Geometry in Wasserstein Space: Geodesics, Gradients, and Curvature, from an Eulerian Point of View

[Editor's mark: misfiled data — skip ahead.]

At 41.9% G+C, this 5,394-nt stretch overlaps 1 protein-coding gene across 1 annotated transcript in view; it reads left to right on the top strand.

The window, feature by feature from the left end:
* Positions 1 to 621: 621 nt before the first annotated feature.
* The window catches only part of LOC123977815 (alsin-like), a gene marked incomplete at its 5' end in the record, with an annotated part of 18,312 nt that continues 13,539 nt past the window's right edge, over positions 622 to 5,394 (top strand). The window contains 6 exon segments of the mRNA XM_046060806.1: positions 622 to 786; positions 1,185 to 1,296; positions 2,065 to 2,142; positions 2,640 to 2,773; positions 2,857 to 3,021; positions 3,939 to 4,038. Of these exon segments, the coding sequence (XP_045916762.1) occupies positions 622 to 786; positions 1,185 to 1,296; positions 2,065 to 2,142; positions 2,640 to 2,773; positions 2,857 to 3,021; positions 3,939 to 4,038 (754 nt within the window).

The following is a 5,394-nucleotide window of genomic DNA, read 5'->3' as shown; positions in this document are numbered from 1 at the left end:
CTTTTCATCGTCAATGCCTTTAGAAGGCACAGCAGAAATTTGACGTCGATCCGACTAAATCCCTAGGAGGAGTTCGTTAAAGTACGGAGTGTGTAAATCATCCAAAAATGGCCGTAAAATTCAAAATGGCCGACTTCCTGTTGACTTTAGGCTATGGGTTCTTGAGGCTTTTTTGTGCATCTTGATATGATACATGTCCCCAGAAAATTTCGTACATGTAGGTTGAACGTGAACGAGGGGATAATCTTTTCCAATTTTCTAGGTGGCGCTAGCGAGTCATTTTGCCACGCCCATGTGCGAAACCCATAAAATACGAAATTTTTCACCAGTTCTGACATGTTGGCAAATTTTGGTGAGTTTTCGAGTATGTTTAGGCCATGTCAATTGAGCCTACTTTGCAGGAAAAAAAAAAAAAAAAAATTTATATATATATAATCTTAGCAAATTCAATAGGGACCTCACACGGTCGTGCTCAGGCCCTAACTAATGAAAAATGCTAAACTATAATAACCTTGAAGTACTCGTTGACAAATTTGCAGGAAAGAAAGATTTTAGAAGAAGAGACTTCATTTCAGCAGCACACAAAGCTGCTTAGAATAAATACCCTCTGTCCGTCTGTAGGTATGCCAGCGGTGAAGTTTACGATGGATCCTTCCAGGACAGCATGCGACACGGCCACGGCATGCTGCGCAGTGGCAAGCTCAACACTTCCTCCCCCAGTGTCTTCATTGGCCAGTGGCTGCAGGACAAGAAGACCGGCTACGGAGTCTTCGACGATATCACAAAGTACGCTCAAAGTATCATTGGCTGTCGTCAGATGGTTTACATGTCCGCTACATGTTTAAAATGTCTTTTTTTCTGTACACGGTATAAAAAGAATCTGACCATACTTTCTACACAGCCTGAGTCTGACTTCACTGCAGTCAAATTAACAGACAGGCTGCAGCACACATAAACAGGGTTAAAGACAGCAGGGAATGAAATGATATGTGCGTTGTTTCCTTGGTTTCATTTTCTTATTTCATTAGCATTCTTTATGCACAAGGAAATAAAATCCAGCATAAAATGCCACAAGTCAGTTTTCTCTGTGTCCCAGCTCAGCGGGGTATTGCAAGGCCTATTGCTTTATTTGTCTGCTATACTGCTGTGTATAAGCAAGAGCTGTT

The optimal transportation problem defines a notion of distance in the space of probability measures over a manifold, the *Wasserstein space*. In his 1994 Ph.D. thesis, McCann discovered that this space is a length space: the distance between probability measures is given by the length of minimizing geodesics called *displacement interpolants*. A surprising number of important functionals in physics and geometry turned out to be geodesically convex. In contrast with classical function spaces, the Wasserstein space is not a linear space, but rather an infinite-dimensional analogue of a Riemannian manifold. This analogy has motivated new functional inequalities and new methods for studying evolution equations; however, it has rarely been used in rigorous proofs. I will describe recent work with Benjamin Schachter on differentiating functionals (such as the entropy or the Dirichlet integral) along displacement interpolants. Starting from an Eulerian formulation for the underlying optimal transportation problem, we take advantage of the system of transport equations to compute derivatives of arbitrary order, for probability densities that need not be smooth.